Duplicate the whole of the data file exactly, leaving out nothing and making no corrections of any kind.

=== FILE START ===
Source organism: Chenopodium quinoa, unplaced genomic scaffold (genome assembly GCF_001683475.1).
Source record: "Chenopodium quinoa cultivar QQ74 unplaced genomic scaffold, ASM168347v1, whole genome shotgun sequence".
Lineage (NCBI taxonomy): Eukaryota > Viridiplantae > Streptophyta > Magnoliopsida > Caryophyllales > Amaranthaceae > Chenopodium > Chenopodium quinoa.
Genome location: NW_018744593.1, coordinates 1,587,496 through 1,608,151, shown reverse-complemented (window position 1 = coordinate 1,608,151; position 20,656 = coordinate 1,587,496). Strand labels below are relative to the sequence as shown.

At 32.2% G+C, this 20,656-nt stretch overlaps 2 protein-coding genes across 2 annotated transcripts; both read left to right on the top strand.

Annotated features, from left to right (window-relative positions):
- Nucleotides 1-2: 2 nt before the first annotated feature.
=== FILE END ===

Source organism: Chenopodium quinoa, unplaced genomic scaffold (genome assembly GCF_001683475.1).
Source record: "Chenopodium quinoa cultivar QQ74 unplaced genomic scaffold, ASM168347v1, whole genome shotgun sequence".
Lineage (NCBI taxonomy): Eukaryota > Viridiplantae > Streptophyta > Magnoliopsida > Caryophyllales > Amaranthaceae > Chenopodium > Chenopodium quinoa.
Genome location: NW_018744593.1, coordinates 1,587,496 through 1,608,151, shown reverse-complemented (window position 1 = coordinate 1,608,151; position 20,656 = coordinate 1,587,496). Strand labels below are relative to the sequence as shown.

At 32.2% G+C, this 20,656-nt stretch overlaps 2 protein-coding genes across 2 annotated transcripts; both read left to right on the top strand.

Annotated features, from left to right (window-relative positions):
- Nucleotides 1-2: 2 nt before the first annotated feature.